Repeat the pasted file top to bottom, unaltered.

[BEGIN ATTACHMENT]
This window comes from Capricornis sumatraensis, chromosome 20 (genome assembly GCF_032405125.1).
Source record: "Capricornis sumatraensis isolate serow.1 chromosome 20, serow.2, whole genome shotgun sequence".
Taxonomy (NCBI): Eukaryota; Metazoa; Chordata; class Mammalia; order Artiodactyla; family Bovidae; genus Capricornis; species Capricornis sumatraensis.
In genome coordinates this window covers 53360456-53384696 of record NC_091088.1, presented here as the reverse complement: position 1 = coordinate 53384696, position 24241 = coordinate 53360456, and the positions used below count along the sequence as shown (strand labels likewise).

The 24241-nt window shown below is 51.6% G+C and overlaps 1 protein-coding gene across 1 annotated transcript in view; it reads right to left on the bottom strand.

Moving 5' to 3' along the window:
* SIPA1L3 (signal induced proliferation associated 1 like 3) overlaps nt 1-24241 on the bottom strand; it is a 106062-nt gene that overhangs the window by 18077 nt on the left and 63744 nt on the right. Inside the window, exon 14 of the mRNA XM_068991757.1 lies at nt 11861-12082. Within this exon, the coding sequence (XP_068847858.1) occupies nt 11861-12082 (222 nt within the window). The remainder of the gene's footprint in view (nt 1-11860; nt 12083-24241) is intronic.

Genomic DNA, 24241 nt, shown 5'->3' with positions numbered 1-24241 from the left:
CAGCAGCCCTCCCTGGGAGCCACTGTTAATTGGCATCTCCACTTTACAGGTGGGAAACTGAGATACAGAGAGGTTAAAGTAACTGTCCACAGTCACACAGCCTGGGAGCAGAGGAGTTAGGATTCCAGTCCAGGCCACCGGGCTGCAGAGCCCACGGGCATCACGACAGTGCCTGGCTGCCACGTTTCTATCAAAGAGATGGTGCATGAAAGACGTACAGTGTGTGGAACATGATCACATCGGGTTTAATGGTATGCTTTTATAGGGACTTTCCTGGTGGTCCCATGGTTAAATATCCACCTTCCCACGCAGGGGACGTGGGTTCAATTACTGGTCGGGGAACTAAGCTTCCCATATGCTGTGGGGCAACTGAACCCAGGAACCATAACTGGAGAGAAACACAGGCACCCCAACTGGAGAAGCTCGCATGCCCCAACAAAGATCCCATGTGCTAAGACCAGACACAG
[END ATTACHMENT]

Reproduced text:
This window comes from Capricornis sumatraensis, chromosome 20 (genome assembly GCF_032405125.1).
Source record: "Capricornis sumatraensis isolate serow.1 chromosome 20, serow.2, whole genome shotgun sequence".
Taxonomy (NCBI): Eukaryota; Metazoa; Chordata; class Mammalia; order Artiodactyla; family Bovidae; genus Capricornis; species Capricornis sumatraensis.
In genome coordinates this window covers 53360456-53384696 of record NC_091088.1, presented here as the reverse complement: position 1 = coordinate 53384696, position 24241 = coordinate 53360456, and the positions used below count along the sequence as shown (strand labels likewise).

The 24241-nt window shown below is 51.6% G+C and overlaps 1 protein-coding gene across 1 annotated transcript in view; it reads right to left on the bottom strand.

Moving 5' to 3' along the window:
* SIPA1L3 (signal induced proliferation associated 1 like 3) overlaps nt 1-24241 on the bottom strand; it is a 106062-nt gene that overhangs the window by 18077 nt on the left and 63744 nt on the right. Inside the window, exon 14 of the mRNA XM_068991757.1 lies at nt 11861-12082. Within this exon, the coding sequence (XP_068847858.1) occupies nt 11861-12082 (222 nt within the window). The remainder of the gene's footprint in view (nt 1-11860; nt 12083-24241) is intronic.

Genomic DNA, 24241 nt, shown 5'->3' with positions numbered 1-24241 from the left:
CAGCAGCCCTCCCTGGGAGCCACTGTTAATTGGCATCTCCACTTTACAGGTGGGAAACTGAGATACAGAGAGGTTAAAGTAACTGTCCACAGTCACACAGCCTGGGAGCAGAGGAGTTAGGATTCCAGTCCAGGCCACCGGGCTGCAGAGCCCACGGGCATCACGACAGTGCCTGGCTGCCACGTTTCTATCAAAGAGATGGTGCATGAAAGACGTACAGTGTGTGGAACATGATCACATCGGGTTTAATGGTATGCTTTTATAGGGACTTTCCTGGTGGTCCCATGGTTAAATATCCACCTTCCCACGCAGGGGACGTGGGTTCAATTACTGGTCGGGGAACTAAGCTTCCCATATGCTGTGGGGCAACTGAACCCAGGAACCATAACTGGAGAGAAACACAGGCACCCCAACTGGAGAAGCTCGCATGCCCCAACAAAGATCCCATGTGCTAAGACCAGACACAG